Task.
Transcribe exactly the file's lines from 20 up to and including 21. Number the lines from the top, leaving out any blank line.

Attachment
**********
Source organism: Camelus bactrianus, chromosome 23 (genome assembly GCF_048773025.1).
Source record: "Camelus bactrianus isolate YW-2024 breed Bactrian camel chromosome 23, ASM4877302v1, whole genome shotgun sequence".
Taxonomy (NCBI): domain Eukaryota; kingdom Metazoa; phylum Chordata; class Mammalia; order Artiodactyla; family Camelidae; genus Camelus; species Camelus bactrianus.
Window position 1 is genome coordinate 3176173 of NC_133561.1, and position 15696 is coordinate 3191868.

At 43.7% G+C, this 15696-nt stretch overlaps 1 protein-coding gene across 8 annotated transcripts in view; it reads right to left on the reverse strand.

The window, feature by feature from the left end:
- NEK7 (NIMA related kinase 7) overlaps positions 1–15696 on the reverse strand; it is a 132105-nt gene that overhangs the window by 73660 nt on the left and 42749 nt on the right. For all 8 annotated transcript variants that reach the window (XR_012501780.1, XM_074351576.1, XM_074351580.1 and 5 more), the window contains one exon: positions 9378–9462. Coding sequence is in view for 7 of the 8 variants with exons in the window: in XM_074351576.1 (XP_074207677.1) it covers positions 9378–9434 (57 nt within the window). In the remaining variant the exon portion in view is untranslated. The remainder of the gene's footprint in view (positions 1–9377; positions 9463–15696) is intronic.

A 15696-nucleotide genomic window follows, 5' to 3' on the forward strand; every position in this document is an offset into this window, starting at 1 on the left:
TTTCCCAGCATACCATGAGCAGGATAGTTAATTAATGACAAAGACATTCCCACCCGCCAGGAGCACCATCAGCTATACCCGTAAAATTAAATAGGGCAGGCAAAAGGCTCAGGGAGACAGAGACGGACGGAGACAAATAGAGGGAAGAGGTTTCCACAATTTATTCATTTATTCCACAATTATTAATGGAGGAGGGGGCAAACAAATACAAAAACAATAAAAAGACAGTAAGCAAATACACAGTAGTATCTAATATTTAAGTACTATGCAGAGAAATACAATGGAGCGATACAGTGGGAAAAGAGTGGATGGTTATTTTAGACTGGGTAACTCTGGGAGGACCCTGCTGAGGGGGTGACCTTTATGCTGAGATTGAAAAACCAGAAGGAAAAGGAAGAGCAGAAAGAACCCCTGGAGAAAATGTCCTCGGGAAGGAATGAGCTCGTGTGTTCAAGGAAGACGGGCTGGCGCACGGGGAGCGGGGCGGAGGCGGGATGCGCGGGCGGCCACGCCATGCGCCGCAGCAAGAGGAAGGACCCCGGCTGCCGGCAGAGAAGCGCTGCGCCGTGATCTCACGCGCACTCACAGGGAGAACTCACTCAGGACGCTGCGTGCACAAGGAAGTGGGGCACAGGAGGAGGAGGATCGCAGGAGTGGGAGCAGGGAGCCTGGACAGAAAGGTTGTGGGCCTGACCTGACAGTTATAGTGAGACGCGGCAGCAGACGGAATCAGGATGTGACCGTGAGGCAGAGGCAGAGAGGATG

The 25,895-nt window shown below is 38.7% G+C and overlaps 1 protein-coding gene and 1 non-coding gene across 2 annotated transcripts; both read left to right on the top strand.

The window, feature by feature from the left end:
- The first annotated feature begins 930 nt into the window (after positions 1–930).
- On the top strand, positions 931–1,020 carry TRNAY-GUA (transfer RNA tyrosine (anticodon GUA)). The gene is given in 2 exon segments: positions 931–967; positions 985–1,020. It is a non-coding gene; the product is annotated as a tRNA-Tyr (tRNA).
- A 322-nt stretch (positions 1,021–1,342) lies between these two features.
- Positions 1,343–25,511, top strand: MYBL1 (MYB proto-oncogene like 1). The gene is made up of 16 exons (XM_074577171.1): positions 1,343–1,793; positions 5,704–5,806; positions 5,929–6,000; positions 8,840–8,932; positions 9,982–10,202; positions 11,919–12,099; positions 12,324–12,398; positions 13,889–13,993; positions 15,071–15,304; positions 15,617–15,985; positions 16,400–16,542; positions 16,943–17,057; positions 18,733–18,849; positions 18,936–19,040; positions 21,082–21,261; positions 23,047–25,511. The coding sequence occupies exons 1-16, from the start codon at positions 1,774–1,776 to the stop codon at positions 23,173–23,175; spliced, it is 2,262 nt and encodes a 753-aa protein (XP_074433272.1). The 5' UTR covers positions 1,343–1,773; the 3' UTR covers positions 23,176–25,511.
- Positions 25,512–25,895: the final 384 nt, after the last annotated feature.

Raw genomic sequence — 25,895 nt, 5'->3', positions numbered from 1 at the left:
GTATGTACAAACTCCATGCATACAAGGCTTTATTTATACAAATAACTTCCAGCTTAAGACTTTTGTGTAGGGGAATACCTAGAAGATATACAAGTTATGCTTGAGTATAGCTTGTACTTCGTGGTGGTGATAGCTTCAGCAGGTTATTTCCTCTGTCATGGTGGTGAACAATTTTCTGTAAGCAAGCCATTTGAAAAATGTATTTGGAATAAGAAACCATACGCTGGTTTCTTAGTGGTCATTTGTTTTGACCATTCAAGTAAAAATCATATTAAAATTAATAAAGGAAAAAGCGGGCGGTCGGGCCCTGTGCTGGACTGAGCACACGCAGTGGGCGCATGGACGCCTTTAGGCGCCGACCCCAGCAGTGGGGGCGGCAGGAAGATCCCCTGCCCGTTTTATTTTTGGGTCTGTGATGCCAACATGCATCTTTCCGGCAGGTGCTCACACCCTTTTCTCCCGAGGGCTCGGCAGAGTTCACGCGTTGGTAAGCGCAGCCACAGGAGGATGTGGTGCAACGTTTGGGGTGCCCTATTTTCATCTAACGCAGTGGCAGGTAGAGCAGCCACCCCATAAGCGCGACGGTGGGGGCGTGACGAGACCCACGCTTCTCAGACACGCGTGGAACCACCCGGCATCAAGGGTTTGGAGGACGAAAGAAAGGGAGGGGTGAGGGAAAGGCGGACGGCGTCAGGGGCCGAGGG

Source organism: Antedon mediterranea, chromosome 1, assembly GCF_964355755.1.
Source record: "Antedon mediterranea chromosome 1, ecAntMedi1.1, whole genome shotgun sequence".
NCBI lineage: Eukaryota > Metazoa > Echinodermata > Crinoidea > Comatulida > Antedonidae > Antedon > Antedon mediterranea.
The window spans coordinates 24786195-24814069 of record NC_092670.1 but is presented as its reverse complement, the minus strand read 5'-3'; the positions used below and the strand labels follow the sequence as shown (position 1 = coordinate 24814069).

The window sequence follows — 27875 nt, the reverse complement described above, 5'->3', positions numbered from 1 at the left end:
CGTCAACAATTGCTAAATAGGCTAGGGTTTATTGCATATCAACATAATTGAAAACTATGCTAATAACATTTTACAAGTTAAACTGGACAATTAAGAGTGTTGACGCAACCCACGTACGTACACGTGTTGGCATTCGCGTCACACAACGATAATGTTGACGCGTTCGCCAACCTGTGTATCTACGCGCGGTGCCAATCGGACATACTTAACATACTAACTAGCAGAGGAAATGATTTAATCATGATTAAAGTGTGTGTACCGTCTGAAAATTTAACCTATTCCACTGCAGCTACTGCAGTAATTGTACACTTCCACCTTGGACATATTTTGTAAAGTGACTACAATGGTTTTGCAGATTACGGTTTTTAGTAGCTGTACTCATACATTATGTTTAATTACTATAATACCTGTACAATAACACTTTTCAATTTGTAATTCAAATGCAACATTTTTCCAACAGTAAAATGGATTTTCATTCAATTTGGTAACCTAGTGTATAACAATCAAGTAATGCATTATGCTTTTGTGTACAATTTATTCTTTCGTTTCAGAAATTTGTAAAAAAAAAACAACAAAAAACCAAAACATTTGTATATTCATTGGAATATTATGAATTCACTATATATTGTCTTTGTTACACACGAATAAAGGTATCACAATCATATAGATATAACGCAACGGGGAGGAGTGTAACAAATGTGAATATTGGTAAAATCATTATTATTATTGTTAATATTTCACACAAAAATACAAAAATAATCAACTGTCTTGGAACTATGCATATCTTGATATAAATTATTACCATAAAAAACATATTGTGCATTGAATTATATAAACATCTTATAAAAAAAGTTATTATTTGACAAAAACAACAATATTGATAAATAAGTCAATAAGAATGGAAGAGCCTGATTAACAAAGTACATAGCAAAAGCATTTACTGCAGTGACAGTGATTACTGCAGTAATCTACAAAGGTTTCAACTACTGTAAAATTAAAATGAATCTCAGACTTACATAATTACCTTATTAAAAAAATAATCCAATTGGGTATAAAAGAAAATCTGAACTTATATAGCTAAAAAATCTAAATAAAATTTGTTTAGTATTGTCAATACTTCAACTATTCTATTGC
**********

Source record: "Antedon mediterranea chromosome 1, ecAntMedi1.1, whole genome shotgun sequence".
NCBI lineage: Eukaryota > Metazoa > Echinodermata > Crinoidea > Comatulida > Antedonidae > Antedon > Antedon mediterranea.